(William Schwenck Gilbert)

The Bab Ballads. Bob Polter

Bob Polter was a navvy, and
   His hands were coarse, and dirty too,
His homely face was rough and tanned,
   His time of life was thirty-two.

He lived among a working clan
   (A wife he hadnt got at all),
A decent, steady, sober man
   No saint, howevernot at all.

He smoked, but in a modest way,
   Because he thought he needed it;
He drank a pot of beer a day,
   And sometimes he exceeded it.

At times hed pass with other men
   A loud convivial night or two,
With, very likely, now and then,
   On Saturdays, a fight or two.

But still he was a sober soul,
   A labour-never-shirking man,
Who paid his wayupon the whole
   A decent English working man.

One day, when at the Nelsons Head
   (For which he may be blamed of you),
A holy man appeared, and said,
   Oh, Robert, Im ashamed of you.

He laid his hand on Roberts beer
   Before he could drink up any,
And on the floor, with sigh and tear,
   He poured the pot of thruppenny.

Oh, Robert, at this very bar
   A truth youll be discovering,
A good and evil genius are
   Around your noddle hovering.

They both are here to bid you shun
   The other ones society,
For Total Abstinence is one,
   The other, Inebriety.

He waved his handa vapour came
   A wizard Polter reckoned him;
A bogy rose and called his name,
   And with his finger beckoned him.

The monsters salient points to sum,
   His heavy breath was portery:
His glowing nose suggested rum:
   His eyes were gin-and-wortery.

His dress was tornfor dregs of ale
   And slops of gin had rusted it;
His pimpled face was wan and pale,
   Where filth had not encrusted it.

Come, Polter, said the fiend, begin,
   And keep the bowl a-flowing on
A working man needs pints of gin
   To keep his clockwork going on.

Bob shuddered: Ah, youve made a miss
   If you take me for one of you:
You filthy beast, get out of this
   Bob Polter dont want none of you.

The demon gave a drunken shriek,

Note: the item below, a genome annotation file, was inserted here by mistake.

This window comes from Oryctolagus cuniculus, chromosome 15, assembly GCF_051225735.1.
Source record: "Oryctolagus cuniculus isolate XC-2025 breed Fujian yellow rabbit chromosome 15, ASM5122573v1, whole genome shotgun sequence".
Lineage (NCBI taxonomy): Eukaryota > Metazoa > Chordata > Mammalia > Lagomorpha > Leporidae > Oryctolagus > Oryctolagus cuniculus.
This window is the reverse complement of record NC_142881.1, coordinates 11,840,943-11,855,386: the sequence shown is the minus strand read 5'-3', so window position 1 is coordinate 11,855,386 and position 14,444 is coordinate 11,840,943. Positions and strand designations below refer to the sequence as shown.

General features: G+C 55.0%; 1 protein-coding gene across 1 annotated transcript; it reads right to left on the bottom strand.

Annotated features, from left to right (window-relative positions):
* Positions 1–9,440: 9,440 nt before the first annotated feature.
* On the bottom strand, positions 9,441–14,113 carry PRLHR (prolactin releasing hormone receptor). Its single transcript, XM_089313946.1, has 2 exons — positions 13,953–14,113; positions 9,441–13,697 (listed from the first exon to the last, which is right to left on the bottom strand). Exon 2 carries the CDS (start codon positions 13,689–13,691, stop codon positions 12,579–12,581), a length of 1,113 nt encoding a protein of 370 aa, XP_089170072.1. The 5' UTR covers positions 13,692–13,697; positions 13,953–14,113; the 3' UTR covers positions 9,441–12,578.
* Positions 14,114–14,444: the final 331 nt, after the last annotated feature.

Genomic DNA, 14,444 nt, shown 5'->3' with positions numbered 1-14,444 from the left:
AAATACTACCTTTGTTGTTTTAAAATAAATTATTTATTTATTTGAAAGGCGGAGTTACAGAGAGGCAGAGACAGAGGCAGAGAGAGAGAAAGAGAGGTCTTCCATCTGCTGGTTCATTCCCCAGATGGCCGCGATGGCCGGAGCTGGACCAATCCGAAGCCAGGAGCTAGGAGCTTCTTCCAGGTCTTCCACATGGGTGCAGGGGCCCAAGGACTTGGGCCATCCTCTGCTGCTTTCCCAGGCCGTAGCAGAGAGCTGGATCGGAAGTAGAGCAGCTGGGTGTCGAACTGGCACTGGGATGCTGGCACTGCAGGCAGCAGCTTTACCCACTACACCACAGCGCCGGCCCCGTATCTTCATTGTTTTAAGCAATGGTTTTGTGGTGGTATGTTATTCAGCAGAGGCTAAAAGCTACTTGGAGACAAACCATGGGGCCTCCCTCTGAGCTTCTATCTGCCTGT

And crept away in stealthiness,
And lo! instead, a person sleek,
   Who seemed to burst with healthiness.

In me, as your adviser hints,
   Of Abstinence youve got a type
Of Mr. Tweedies pretty prints
   I am the happy prototype.

If you abjure the social toast,
   And pipes, and such frivolities,
You possibly some day may boast
   My prepossessing qualities!

Bob rubbed his eyes, and made em blink:
   You almost make me tremble, you!
If I abjure fermented drink,
   Shall I, indeed, resemble you?

And will my whiskers curl so tight?
   My cheeks grow smug and muttony?
My face become so red and white?
   My coat so blue and buttony?

Will trousers, such as yours, array
   Extremities inferior?
Will chubbiness assert its sway
   All over my exterior?

In this, my unenlightened state,
   To work in heavy boots I comes;
Will pumps henceforward decorate
   My tiddle toddle tootsicums?

And shall I get so plump and fresh,
   And look no longer seedily?
My skin will henceforth fit my flesh
   So tightly and so Tweedie-ly?

The phantom said, Youll have all this,
   Youll know no kind of huffiness,
Your life will be one chubby bliss,
   One long unruffled puffiness!

Be off! said irritated Bob.
   Why come you here to bother one?
You pharisaical old snob,
   Youre wuss almost than tother one!

I takes my pipeI takes my pot,
   And drunk Im never seen to be:
Im no teetotaller or sot,
   And as I am I mean to be!

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